SNW: XAM working group to standardize metadata

Metadata fields could be customized to industries for long-term retention and retrieval

A new working group announced at Storage Networking World yesterday will help vendors and users write standardized interfaces between applications that generate fixed content and the storage platforms that store it.

The working group will focus its efforts around the Extensible Access Method (XAM) standards proposal from the Storage Networking Industry Association (SNIA), which is leading the effort to create a protocol for the way organizations store metadata that describes fixed content, such as e-mails, medical records and financial data.

The XAM working group will create a software development kit to help vendors and corporations write their applications to the proposed XAM specification.

The XAM standards proposal, which is expected to be completed by early 2008 for review by the American National Standards Institute, will be aimed at e-mail archival first, according to Wayne Adams, SNIA's chairman emeritus.

But e-mail is the tip of the iceberg, as the latest compliance efforts by the federal government have been focused on fixed content in general, Adams said. In fact, the Enterprise Strategy Group Inc. in Milford, Mass., estimates that fixed content data will grow by 58% annually because of growing regulatory efforts, such as the Health Insurance Portability and Accountability Act and the Sarbanes-Oxley Act.

"We're finally trying to bring metadata into storage," said Jered Floyd, co-chair of SNIA's Fixed Content Aware Storage (FCAS) initiative. "XAM empowers applications to store true structured records with standard metadata fields, and not just data streams."

Floyd also pointed out that if any given application that created fixed content no longer exists, the data itself can still be retrieved through its standardized metadata.

Metadata fields contained in the XAM proposal could be customized to specific industry needs, such as data retention fields for financial information or fields describing medical information, such as X-rays, according to Adams.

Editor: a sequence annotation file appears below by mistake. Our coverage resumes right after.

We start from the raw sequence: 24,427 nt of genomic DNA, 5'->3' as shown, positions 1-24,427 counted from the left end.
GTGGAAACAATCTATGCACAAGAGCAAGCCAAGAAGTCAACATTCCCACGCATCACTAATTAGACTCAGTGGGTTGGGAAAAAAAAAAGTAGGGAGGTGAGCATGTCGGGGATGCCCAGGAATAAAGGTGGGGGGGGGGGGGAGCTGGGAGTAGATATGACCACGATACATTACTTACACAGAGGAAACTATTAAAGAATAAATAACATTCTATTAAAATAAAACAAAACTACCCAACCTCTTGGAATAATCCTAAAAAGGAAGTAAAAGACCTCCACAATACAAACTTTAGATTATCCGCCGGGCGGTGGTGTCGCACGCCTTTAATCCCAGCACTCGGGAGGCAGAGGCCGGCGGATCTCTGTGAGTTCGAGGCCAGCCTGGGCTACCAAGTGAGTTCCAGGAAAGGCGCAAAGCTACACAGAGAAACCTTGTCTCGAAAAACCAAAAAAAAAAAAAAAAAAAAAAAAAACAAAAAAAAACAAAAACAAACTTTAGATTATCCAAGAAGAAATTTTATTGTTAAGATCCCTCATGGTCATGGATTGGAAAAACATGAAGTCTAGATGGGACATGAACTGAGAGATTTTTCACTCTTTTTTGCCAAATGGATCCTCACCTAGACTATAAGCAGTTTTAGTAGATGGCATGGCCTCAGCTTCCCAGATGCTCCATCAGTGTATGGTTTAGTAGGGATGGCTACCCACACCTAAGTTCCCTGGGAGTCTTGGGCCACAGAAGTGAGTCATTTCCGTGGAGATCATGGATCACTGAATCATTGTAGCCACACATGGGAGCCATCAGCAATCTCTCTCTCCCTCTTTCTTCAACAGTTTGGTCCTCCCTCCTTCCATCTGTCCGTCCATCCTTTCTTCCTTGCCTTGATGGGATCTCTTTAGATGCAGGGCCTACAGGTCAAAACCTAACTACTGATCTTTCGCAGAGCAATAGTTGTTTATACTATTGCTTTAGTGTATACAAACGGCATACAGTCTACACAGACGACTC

"End users are doing this today. They're doing it on paper in terms of tracking it to say I put this data in this warehouse that has my Sarbanes-Oxley compliance data. So XAM is a set of tools that is meant to take the burden from the manual process," Adams said.

SNIA also announced yesterday that it has formed an alliance with open-source group Eclipse Foundation so that the Storage Management Initiative Specification can be more tightly integrated with the Aperi open-source storage project.

So this is to formalize an alliance that will enable further collaboration around SMI-S. Aperi is about developing open-source code around storage resource management, while SMI-S is a set of common models and protocols that will allow storage management tools to communicate between different vendor storage devices.

The International Organization for Standardization and the International Electrotechnical Commission ratified SMI-S Version 1.03 last year.

While some vendors supporting SMI-S have also been a part of the Aperi effort, other vendors have shunned Aperi, even after it was placed under the auspices of Eclipse last year. (See " Sun drops out of IBM-led open standards group").

Asked if SNIA's latest move to build an alliance with Aperi was a not-so veiled attempt to quell bad blood, Wayne replied, "The message from the beginning has been consistent and one of us wanting to work together. Most of the members who founded Aperi are also members of the SNIA."

Copyright © 2007 IDG Communications, Inc.

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